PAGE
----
Family of domestic abuse victim criticises failings after police apology

Family of domestic abuse victim criticises failings after police apology
Before her death there were eight incidents reported to the police of domestic abuse by Worton on Suzanne, yet no effective action was taken to protect her

The family of a woman who suffered domestic abuse by her partner have strongly criticised West Midlands Police for years of failings, after the force issued an apology.

Suzanne Van Hagen was found dead at home by her nine-year-old daughter on February 8, 2013, the family’s lawyers said.

The chief constable of West Midlands Police, David Thompson, apologised on Friday “for a number of failings by the force in the handling of Suzanne’s case, both before and after her death”, including “a failure to properly investigate Suzanne’s death”.

Lawyers for the Van Hagen family said that after bringing a civil claim against the force for failing to protect the victim, the police had issued the apology, admitted liability for the failings and agreed to pay “substantial compensation”.

It followed a series of reviews and hearings into the case, including a force internal review in 2017, which the chief constable said had identified “many failings”.

The family’s lawyers said despite initially telling the family Miss Van Hagen had been murdered by her partner, John Wortonwho was also found dead at the propertythe force later issued a press release saying her death was believed to be due to an accidental drug overdose.

Before her death there were eight incidents reported to the police of domestic abuse by Worton on Suzanne, yet no effective action was taken to protect her.

After complaints from the family, the force’s professional standards report team concluded: “The police responsewas very poor, inadequate, lacked positive action and was not as the force and the public could have reasonably expected.”

“West Midlands Police did not take this domestic violence seriously,” it found.

Family lawyers also said that after Ms Van Hagen’s death, a female police liaison officer told her younger sister: “Your sister had two legs and she should have used them.”

Following the force’s apology, the victim’s mother, Ann Van Hagen, 说: “My beautiful daughter Suzanne deserves to be remembered as she was, not as this person whom the police tried to portray her as.”

The force’s 2017 internal review found the officer in charge of investigating Ms Van Hagen’s death failed to make proper enquiries about marks to Suzanne’s neck.

反而, he took as fact a suggestion from a pathologist the marks might be linked to a sex game, the family’s lawyers said.

But in 2019, the Criminal Injuries Compensation Authority ruled: “Mr Worton perpetrated a physical assault against Ms Suzanne Van Hagen including applying pressure to her neck which caused or contributed to her death.”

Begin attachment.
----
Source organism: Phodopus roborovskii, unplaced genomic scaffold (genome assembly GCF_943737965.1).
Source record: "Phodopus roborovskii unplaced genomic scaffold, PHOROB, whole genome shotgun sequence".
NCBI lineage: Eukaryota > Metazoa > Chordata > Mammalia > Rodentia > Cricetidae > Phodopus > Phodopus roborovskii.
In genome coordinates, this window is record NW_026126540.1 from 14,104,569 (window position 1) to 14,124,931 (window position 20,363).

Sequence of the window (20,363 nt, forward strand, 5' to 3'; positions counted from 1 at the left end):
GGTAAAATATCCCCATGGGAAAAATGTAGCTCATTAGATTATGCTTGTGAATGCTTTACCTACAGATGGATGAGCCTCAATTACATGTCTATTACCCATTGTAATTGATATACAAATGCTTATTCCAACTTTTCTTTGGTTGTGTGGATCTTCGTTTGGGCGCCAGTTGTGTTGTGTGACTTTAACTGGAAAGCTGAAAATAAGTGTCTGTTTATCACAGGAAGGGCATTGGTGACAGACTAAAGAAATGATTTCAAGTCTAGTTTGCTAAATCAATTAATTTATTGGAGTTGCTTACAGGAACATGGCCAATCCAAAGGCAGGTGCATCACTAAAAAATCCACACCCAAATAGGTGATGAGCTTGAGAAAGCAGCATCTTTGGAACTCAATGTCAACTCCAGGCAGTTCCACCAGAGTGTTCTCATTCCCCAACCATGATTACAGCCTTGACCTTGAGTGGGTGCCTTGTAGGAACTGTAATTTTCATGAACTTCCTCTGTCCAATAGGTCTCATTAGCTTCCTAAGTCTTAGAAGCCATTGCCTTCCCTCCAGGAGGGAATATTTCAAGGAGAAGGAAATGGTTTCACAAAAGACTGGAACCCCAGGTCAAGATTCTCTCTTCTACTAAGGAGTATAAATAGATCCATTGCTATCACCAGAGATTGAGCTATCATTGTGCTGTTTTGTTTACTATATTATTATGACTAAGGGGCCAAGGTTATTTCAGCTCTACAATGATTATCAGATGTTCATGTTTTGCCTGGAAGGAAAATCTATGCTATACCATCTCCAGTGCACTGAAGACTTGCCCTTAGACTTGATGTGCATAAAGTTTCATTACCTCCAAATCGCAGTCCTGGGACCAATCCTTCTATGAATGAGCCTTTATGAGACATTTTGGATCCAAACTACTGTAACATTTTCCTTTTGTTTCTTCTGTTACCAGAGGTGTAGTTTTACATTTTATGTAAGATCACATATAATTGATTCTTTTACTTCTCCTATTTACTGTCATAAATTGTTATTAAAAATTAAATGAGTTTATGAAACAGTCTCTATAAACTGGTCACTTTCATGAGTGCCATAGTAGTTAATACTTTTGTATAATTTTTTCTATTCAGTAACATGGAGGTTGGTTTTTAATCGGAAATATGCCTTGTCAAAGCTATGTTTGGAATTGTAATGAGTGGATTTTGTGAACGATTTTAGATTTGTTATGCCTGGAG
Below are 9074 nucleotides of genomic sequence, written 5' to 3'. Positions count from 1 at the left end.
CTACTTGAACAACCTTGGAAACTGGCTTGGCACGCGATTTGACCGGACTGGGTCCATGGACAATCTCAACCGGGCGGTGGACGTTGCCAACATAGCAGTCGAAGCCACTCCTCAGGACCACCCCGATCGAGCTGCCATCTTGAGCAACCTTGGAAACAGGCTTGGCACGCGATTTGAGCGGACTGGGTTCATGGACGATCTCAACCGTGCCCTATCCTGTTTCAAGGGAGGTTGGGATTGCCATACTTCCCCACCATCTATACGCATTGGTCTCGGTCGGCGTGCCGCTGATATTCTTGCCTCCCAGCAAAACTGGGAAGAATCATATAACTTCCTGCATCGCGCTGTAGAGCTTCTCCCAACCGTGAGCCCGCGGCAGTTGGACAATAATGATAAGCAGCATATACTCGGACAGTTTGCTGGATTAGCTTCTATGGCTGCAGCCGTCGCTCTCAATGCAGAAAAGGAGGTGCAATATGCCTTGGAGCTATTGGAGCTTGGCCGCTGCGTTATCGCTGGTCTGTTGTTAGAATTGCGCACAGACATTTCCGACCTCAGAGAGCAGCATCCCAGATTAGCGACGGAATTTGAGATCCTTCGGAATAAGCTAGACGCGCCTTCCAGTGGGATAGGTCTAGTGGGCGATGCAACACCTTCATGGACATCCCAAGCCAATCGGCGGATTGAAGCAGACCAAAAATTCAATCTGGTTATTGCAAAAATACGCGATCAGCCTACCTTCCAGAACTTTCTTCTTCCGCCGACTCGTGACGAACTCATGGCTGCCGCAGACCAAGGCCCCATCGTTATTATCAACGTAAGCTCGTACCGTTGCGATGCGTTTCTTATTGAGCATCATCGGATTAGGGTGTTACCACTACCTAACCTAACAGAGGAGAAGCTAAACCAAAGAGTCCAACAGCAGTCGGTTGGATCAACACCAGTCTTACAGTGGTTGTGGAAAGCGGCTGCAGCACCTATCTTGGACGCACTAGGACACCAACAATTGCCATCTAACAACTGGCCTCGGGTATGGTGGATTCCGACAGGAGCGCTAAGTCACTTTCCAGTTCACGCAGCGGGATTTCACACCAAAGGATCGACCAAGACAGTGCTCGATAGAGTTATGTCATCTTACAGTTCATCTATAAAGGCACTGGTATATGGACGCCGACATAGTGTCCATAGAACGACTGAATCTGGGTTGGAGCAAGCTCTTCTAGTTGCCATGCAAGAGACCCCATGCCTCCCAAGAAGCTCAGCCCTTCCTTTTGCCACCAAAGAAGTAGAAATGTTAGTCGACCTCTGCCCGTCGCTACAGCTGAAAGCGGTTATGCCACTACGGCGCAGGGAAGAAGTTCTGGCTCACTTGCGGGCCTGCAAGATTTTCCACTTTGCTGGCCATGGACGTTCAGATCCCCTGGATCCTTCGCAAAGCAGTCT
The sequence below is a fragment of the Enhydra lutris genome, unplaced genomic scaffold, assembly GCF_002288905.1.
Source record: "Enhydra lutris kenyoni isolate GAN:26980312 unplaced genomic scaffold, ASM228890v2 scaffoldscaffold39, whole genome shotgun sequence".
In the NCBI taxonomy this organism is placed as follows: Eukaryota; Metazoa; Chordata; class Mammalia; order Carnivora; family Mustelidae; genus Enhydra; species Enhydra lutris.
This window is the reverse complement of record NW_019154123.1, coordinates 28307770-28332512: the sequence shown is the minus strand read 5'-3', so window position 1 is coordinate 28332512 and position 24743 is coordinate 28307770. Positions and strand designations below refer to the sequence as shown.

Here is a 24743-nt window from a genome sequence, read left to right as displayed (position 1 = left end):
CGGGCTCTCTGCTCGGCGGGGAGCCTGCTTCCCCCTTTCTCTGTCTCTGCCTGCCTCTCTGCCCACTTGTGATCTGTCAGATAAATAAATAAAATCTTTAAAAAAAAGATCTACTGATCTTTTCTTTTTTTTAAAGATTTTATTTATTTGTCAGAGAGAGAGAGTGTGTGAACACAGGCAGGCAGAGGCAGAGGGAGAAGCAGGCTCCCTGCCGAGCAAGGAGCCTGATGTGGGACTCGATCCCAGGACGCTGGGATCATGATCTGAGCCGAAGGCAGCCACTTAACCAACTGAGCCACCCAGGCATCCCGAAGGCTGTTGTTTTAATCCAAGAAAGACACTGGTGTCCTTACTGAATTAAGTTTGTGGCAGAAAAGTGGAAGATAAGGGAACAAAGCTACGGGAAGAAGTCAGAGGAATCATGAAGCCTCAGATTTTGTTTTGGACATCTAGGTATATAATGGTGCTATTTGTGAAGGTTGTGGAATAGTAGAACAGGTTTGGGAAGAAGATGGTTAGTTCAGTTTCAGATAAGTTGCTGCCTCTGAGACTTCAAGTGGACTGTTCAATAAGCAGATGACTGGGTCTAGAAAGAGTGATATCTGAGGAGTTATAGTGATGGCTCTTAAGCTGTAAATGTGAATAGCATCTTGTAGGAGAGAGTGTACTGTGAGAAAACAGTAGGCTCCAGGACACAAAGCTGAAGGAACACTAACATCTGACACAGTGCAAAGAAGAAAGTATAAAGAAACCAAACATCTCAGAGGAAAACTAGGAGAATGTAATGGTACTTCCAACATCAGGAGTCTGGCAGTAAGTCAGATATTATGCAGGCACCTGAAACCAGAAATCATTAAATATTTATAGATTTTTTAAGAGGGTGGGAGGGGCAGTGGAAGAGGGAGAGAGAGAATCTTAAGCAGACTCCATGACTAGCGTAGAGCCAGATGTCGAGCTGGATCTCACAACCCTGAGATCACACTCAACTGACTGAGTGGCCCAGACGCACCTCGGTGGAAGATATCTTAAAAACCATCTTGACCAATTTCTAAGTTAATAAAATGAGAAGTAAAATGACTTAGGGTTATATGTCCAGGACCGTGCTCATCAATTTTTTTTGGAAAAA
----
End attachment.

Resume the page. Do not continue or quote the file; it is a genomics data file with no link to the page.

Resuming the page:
The victim’s father, Les Van Hagen, said the police had carried out “an absolute betrayal of the trust we place in them”.

“We tried to tell them our concerns, but they didn’t listen,“ 他说.

“It is a wicked and cruel thing to let down a family in this way.”

He added that the family was “left with the terrible knowledge that Suzanne’s death was avoidable”.

Mr Van Hagen said that when the family was allowed into the address where his daughter died, in Frankley, Birmingham, there was “clear evidence that Suzanne had tried to escape Worton’s control”, including packed suitcases in the hallway, and a letter in her handbag detailing the abuse.

Her suitcase was in the hallway, her clothes were missing from the wardrobe, a letter she’d written detailing the abusive relationship was in her handbag and her passport was found by her car.

“Having failed to protect her while she was alive, the police added insult to injury by failing to investigate her death properly,” added Mr Van Hagen.

“She was written off in death as she had been in life.”

他加了: “We have had to fight every step of the way for justice for Suzanne and have had to do the police’s job for them.

“Had we not pursued this, at great personal cost, Suzanne would have been branded a drug addict and what happened to her would have been regarded by the public as her own fault.”

A charity, Advocacy After Fatal Domestic Abuse (AAFDA), helped the family to secure a domestic homicide review, which concluded that family, friends and neighbours of Ms Van Hagen had a greater understanding of the nature and risks of domestic abuse than any of the state agencies that came into contact with the victim had shown.

It concluded that her death might have been prevented if a “more positive and joined-up intervention, understanding of the nature of domestic violence/coercive control… (had) taken place”.

Frank Mullane, AAFDA’s chief executive, praised the family’s “grit and integrity” in their fight, adding it was “shameful it took West Midlands Police eight years to get this right”.

He said a Birmingham Community Safety Partnership domestic homicide review, carried out several years ago, now needing re-assessing.

Mr Mullane said: “The only credible conclusion is that Suzanne was killed by domestic abuse.”

Lawyer Sarah Ricca of law firm Deighton Pierce Glynn, which acted on behalf of the family, 说: “This is a truly shocking case that starkly highlights the institutional discrimination women continue to face from the police in relation to domestic violence.

“Suzanne was failed by West Midlands Police in life and she was failed by them in death.”

“Her family’s long fight for justice over the past eight years shows just how hard it is to hold the powers that be to account in this country.”

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